“The ugly tendency to segregate by race and class will be, in a small way, mitigated here. By bikes!” Bike Share for All David ByrnePosted: May 27th, 2012
Our comment on the N.Y. Times: “Good for you David Byrne! You get so well the value of bike share, AND of equal access to bike share. “The ugly tendency to segregate by race and class will be, in a small way, mitigated here. By bikes!” This need is so clear, but often so overlooked. In Los Angeles, for example, a limited private bike share is planned for downtown and the tony Playa del Rey, Westwood, Hollywood and Venice Beach. While the company says “nothing has been formalized yet” on low income bike passes, it’s working on it, and that is good. But bike share needs to be in South Central L.A., East L.A. and other diverse areas. Bike offers benefits for all, especially low income communities and communities of color not yet covered by bike share. Thank you for calling attention to both! Robert Garcia, The City Project, www.cityprojectca.org.”
THIS summer the city’s Department of Transportation inaugurates a new bike-share program. People who live and work in New York will be able to travel quickly and cheaply between many neighborhoods. This is major. It will make New Yorkers rethink their city and rewrite the mental maps we use to decide what is convenient, what is possible. . . .
I’ve used a bike to get around New York for decades. There’s an exhilaration you get from self-propelled transportation — skateboarding, in-line skating and walking as well as biking; New York has good public transportation, but you just don’t get the kind of rush I’m talking about on a bus or subway train. I got hooked on biking because it’s a pleasure, not because biking lowers my carbon footprint, improves my health or brings me into contact with different parts of the city and new adventures. But it does all these things, too — and sometimes makes us a little self-satisfied for it; still, the reward is emotional gratification, which trumps reason, as it often does. . . .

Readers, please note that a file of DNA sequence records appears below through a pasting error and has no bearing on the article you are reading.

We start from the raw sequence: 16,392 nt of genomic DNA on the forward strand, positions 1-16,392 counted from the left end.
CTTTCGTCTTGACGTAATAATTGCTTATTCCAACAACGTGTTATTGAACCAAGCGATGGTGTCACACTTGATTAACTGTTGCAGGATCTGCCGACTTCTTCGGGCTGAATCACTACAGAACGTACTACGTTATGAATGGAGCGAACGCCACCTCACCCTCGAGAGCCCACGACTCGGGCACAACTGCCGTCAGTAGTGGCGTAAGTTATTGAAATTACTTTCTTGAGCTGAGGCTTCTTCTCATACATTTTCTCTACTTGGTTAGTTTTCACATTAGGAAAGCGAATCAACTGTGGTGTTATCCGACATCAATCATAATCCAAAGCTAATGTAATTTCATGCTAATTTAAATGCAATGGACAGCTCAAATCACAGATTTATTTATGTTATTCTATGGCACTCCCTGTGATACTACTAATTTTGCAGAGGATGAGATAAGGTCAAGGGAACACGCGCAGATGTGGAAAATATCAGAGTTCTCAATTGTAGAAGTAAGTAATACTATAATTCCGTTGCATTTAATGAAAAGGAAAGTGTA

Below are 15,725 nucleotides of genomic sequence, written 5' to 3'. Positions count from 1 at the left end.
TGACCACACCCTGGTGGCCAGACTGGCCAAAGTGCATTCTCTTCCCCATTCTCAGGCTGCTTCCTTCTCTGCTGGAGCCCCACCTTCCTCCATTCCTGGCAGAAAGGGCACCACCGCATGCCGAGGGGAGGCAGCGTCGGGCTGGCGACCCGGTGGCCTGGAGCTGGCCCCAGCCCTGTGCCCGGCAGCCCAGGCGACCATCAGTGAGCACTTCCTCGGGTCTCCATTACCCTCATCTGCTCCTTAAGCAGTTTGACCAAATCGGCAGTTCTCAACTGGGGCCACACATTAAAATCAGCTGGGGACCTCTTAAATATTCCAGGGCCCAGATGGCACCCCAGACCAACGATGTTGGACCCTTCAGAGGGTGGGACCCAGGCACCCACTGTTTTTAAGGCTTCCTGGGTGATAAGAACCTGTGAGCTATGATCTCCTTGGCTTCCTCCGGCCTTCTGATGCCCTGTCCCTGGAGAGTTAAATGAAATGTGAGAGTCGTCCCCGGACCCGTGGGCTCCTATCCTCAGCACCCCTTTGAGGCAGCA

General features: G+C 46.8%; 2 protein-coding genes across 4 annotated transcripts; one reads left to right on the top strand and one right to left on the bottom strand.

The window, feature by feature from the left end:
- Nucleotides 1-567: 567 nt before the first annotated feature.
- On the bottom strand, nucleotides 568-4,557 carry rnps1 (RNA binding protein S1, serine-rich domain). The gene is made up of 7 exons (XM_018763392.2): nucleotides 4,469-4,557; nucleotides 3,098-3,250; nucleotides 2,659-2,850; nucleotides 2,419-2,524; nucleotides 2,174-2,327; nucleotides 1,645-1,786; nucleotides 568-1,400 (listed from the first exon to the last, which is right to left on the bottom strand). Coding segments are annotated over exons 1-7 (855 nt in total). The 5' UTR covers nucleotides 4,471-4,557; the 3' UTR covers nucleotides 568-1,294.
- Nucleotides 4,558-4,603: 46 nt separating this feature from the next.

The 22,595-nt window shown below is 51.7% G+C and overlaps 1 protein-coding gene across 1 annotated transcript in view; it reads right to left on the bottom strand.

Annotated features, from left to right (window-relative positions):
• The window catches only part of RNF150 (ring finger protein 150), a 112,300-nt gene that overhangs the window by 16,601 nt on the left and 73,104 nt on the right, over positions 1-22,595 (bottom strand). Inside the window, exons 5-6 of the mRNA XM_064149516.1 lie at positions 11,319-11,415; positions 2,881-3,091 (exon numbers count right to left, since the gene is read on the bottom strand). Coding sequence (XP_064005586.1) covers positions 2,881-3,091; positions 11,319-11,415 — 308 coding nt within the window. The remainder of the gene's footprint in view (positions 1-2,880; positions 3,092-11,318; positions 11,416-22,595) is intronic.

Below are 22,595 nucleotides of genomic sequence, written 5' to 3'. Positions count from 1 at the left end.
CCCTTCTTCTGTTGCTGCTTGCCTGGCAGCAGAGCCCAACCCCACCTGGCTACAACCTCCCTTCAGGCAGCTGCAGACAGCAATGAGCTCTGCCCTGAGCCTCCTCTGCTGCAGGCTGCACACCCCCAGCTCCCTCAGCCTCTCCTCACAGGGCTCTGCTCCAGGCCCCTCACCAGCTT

I’ve used bike-sharing programs in London, Ottawa, Washington, Toronto, Barcelona, Milan and Paris. . . . In Paris, the Vélib program has more than 20,000 bikes and extends all the way to the city’s borders. Significantly, the banlieues, the low-income housing projects that surround that city, aren’t included, so the system reinforces a kind of economic discrimination, but maybe more coverage is coming. New York’s program will have some advantages over the Paris and London programs.
New York’s high-rise housing projects are scattered throughout the city, so neither they nor their inhabitants will be excluded from the covered bike-share program area. The ugly tendency to segregate by race and class will be, in a small way, mitigated here. By bikes!
Bogotá bike use has increased by a factor of five. Significantly, the increased biking has affected the city’s economy, as Bogotá recently extended a network of bicycle paths through lower-income neighborhoods around the city’s periphery, making it easier and more affordable for those who don’t live in affluent areas to get to work. Bike paths = jobs.
Questions [about quality of life] aren’t uncommon and spring from a sense that one’s life might be rewarding in ways that don’t have to do with material success, status or making money. . . . For me, and lots of other people, the answer to the question “What would improve the quality of our urban life?” involves simple things like . . . um . . . bicycles, which make getting around — and being in — the city easier, more pleasant and more affordable. New York is one of many cities that are creating all kinds of new green spaces, riverside parks and bike programs, all of which are symptomatic of our desire to make our cities into our homes.
Read the rest of this column by artist and musician David Byrne in The New York Times . . .
Click here for related work on biking the Manhattan Waterfront Greenway — and Hope for L.A.?